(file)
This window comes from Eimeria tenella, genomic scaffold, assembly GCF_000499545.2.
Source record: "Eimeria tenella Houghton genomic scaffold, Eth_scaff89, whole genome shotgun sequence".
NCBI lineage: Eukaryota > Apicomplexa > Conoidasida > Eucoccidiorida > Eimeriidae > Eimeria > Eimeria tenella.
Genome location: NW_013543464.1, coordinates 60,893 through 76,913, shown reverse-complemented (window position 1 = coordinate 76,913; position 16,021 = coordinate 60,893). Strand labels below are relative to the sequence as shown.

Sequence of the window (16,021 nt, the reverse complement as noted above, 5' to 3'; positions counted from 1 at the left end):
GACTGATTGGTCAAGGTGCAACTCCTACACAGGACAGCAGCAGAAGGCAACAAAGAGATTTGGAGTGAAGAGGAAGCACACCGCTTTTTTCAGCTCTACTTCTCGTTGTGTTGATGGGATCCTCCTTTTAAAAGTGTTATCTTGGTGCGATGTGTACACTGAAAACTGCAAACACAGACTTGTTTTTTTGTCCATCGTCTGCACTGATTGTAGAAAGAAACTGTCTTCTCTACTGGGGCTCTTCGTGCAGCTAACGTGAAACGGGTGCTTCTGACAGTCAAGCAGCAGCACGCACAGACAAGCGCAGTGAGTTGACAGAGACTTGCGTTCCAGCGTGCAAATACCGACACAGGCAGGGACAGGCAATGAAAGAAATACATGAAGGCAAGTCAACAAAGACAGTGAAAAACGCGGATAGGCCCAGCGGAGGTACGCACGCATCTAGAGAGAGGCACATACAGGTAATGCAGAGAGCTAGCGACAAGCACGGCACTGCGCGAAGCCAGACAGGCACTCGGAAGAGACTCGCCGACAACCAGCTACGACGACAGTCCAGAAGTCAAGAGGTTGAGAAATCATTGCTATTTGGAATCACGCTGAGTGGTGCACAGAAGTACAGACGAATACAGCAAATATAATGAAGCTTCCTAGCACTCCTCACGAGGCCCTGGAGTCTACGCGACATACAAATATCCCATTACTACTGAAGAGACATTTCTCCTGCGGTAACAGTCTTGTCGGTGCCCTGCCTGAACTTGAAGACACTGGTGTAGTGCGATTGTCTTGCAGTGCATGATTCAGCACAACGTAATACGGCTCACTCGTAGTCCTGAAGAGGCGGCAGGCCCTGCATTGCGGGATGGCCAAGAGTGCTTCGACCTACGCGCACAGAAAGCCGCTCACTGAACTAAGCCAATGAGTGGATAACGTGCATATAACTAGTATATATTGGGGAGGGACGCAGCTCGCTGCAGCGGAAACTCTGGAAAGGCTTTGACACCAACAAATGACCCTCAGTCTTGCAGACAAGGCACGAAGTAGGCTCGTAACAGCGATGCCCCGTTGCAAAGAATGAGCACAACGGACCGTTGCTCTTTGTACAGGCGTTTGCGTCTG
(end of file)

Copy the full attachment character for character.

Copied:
This window comes from Eimeria tenella, genomic scaffold, assembly GCF_000499545.2.
Source record: "Eimeria tenella Houghton genomic scaffold, Eth_scaff89, whole genome shotgun sequence".
NCBI lineage: Eukaryota > Apicomplexa > Conoidasida > Eucoccidiorida > Eimeriidae > Eimeria > Eimeria tenella.
Genome location: NW_013543464.1, coordinates 60,893 through 76,913, shown reverse-complemented (window position 1 = coordinate 76,913; position 16,021 = coordinate 60,893). Strand labels below are relative to the sequence as shown.

Sequence of the window (16,021 nt, the reverse complement as noted above, 5' to 3'; positions counted from 1 at the left end):
GACTGATTGGTCAAGGTGCAACTCCTACACAGGACAGCAGCAGAAGGCAACAAAGAGATTTGGAGTGAAGAGGAAGCACACCGCTTTTTTCAGCTCTACTTCTCGTTGTGTTGATGGGATCCTCCTTTTAAAAGTGTTATCTTGGTGCGATGTGTACACTGAAAACTGCAAACACAGACTTGTTTTTTTGTCCATCGTCTGCACTGATTGTAGAAAGAAACTGTCTTCTCTACTGGGGCTCTTCGTGCAGCTAACGTGAAACGGGTGCTTCTGACAGTCAAGCAGCAGCACGCACAGACAAGCGCAGTGAGTTGACAGAGACTTGCGTTCCAGCGTGCAAATACCGACACAGGCAGGGACAGGCAATGAAAGAAATACATGAAGGCAAGTCAACAAAGACAGTGAAAAACGCGGATAGGCCCAGCGGAGGTACGCACGCATCTAGAGAGAGGCACATACAGGTAATGCAGAGAGCTAGCGACAAGCACGGCACTGCGCGAAGCCAGACAGGCACTCGGAAGAGACTCGCCGACAACCAGCTACGACGACAGTCCAGAAGTCAAGAGGTTGAGAAATCATTGCTATTTGGAATCACGCTGAGTGGTGCACAGAAGTACAGACGAATACAGCAAATATAATGAAGCTTCCTAGCACTCCTCACGAGGCCCTGGAGTCTACGCGACATACAAATATCCCATTACTACTGAAGAGACATTTCTCCTGCGGTAACAGTCTTGTCGGTGCCCTGCCTGAACTTGAAGACACTGGTGTAGTGCGATTGTCTTGCAGTGCATGATTCAGCACAACGTAATACGGCTCACTCGTAGTCCTGAAGAGGCGGCAGGCCCTGCATTGCGGGATGGCCAAGAGTGCTTCGACCTACGCGCACAGAAAGCCGCTCACTGAACTAAGCCAATGAGTGGATAACGTGCATATAACTAGTATATATTGGGGAGGGACGCAGCTCGCTGCAGCGGAAACTCTGGAAAGGCTTTGACACCAACAAATGACCCTCAGTCTTGCAGACAAGGCACGAAGTAGGCTCGTAACAGCGATGCCCCGTTGCAAAGAATGAGCACAACGGACCGTTGCTCTTTGTACAGGCGTTTGCGTCTG